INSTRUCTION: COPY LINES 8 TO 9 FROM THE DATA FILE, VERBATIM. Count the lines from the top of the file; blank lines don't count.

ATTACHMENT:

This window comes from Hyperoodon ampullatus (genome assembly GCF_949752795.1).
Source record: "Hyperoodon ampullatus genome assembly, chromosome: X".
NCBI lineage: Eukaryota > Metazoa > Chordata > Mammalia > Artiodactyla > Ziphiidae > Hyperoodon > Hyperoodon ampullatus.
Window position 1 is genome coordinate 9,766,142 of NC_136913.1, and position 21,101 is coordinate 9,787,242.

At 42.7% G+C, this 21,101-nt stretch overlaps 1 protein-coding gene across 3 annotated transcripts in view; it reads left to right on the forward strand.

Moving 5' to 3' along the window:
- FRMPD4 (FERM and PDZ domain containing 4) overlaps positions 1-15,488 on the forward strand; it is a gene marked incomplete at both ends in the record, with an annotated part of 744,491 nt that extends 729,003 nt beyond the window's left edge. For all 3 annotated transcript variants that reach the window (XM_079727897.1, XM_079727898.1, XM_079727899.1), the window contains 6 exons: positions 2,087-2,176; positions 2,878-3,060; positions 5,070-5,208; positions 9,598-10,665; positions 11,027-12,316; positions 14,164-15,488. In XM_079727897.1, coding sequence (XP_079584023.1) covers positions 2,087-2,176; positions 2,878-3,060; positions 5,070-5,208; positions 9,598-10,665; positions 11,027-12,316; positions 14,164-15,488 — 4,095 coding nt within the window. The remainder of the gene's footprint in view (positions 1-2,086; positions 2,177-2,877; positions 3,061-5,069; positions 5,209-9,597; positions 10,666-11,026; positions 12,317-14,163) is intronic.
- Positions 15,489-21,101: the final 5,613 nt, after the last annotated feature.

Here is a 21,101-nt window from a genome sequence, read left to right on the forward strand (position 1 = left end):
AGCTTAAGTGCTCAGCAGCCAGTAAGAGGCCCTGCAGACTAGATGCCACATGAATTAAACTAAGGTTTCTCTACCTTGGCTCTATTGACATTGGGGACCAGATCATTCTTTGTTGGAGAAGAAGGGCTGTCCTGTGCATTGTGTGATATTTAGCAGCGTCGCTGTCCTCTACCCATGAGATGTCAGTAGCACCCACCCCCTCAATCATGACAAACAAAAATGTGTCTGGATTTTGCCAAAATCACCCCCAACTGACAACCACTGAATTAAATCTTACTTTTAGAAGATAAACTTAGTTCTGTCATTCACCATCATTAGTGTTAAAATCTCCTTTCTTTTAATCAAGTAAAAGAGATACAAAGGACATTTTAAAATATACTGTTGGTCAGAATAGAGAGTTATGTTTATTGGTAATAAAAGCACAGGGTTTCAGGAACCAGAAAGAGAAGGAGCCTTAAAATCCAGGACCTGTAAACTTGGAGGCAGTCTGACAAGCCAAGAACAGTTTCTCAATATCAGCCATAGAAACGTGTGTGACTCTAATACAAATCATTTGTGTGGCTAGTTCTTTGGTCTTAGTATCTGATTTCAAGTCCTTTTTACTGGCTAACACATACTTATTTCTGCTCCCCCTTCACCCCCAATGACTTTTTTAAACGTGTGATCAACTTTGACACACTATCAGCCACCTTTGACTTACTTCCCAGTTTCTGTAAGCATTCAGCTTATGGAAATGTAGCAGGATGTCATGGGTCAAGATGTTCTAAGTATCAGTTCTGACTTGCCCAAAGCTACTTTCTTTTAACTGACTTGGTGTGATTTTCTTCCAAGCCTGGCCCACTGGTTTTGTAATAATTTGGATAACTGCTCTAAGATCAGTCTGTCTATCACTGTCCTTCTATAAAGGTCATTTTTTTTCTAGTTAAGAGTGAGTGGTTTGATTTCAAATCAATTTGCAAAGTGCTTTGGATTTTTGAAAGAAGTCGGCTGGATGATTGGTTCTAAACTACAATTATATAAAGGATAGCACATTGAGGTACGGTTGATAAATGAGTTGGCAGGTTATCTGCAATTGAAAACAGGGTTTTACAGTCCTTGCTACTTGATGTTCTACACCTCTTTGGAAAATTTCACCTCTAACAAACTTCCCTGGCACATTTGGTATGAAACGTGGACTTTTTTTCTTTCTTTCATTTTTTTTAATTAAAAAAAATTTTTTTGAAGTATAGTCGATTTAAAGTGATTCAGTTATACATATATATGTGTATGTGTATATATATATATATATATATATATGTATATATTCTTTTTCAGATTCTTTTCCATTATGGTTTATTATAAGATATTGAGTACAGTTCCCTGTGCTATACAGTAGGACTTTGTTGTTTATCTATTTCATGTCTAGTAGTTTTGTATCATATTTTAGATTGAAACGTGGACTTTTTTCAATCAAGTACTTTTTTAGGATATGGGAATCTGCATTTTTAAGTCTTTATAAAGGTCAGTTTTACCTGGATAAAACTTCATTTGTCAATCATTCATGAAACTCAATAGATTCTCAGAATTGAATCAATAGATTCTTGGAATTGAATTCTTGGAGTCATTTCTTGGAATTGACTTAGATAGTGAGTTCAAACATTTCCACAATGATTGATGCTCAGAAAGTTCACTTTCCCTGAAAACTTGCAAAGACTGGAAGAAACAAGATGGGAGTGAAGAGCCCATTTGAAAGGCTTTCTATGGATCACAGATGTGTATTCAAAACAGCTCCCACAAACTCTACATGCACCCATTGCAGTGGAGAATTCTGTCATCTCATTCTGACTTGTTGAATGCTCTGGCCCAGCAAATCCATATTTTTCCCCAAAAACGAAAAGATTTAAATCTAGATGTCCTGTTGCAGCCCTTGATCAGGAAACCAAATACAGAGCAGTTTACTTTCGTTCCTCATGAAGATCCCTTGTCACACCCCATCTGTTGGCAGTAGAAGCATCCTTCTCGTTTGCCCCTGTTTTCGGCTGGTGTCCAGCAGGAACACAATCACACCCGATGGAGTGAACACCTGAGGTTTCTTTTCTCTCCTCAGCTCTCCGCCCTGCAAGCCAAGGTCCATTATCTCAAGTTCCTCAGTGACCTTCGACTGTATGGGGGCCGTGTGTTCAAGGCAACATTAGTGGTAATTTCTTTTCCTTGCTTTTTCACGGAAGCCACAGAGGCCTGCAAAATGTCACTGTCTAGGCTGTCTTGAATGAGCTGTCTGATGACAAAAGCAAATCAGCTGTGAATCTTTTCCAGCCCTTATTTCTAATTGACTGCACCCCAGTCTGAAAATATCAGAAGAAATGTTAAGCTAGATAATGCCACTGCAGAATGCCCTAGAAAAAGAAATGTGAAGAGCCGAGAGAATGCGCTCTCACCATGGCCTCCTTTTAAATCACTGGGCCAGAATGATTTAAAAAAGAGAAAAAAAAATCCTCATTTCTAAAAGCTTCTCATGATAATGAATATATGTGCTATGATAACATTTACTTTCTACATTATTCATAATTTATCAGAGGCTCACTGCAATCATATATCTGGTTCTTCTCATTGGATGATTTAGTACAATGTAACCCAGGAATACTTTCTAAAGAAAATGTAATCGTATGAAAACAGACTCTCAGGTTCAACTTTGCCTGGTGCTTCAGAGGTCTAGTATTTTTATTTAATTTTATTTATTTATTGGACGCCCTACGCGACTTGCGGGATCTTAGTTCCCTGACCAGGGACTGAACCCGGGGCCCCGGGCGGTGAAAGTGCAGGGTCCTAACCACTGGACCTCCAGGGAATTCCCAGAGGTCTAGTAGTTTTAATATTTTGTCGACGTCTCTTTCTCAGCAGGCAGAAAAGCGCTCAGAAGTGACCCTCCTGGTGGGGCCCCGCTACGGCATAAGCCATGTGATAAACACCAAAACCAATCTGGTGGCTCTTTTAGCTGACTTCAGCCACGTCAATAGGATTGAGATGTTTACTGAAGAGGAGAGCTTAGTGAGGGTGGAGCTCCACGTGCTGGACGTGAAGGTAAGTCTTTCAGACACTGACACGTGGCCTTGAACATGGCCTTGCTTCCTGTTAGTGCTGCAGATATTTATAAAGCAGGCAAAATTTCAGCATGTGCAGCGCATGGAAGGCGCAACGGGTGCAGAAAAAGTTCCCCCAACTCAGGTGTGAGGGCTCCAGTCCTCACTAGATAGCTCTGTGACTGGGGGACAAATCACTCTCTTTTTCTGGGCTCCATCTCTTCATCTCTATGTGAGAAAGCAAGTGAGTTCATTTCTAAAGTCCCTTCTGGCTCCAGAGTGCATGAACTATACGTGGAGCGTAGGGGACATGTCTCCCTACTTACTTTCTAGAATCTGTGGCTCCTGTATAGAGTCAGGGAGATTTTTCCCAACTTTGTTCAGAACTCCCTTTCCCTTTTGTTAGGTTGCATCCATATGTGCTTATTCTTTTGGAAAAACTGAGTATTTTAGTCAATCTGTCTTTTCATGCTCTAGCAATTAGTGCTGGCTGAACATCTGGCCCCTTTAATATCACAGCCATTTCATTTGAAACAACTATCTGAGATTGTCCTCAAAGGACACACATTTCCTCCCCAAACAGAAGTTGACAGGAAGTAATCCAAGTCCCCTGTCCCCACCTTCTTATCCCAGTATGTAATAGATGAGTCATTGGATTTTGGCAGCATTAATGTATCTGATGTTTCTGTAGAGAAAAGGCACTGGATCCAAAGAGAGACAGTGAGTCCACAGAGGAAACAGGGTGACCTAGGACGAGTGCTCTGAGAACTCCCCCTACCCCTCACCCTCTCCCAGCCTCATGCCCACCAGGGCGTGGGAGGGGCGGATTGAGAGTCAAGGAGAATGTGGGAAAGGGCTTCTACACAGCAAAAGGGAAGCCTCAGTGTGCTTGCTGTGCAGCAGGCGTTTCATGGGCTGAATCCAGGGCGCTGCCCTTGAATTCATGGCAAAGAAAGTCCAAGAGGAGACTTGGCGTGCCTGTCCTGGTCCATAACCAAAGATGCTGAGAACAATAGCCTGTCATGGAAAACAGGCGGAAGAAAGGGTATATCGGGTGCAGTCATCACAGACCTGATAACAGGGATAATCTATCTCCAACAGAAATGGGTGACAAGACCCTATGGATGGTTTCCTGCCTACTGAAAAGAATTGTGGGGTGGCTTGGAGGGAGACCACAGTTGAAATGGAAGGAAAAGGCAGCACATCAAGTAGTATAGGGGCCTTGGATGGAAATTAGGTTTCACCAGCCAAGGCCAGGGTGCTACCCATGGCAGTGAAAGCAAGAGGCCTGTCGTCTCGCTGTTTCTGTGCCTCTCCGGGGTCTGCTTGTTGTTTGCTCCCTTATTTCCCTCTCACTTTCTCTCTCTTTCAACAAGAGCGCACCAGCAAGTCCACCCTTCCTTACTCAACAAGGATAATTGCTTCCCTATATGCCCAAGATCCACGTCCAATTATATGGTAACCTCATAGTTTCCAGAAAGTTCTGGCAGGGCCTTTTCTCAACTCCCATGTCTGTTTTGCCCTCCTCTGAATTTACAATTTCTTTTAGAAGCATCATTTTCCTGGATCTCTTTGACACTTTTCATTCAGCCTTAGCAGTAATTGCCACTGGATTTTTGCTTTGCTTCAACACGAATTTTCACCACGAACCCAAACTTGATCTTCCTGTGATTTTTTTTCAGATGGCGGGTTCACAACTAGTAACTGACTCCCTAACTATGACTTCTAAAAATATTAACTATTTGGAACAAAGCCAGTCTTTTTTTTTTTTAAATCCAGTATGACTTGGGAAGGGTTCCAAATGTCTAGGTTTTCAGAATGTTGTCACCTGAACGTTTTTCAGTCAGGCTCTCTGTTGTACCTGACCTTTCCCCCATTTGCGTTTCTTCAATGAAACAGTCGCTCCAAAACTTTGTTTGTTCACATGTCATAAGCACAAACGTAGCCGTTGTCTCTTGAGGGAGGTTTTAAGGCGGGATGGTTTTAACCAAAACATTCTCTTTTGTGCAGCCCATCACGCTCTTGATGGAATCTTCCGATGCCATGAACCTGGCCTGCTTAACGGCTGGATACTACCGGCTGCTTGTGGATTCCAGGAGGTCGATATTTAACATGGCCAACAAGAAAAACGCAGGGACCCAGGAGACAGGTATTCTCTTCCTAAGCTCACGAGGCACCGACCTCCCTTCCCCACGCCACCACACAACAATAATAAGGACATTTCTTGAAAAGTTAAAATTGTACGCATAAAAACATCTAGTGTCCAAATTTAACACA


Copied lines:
- Positions 15,489-21,101: the final 5,613 nt, after the last annotated feature.

Here is a 21,101-nt window from a genome sequence, read left to right on the forward strand (position 1 = left end):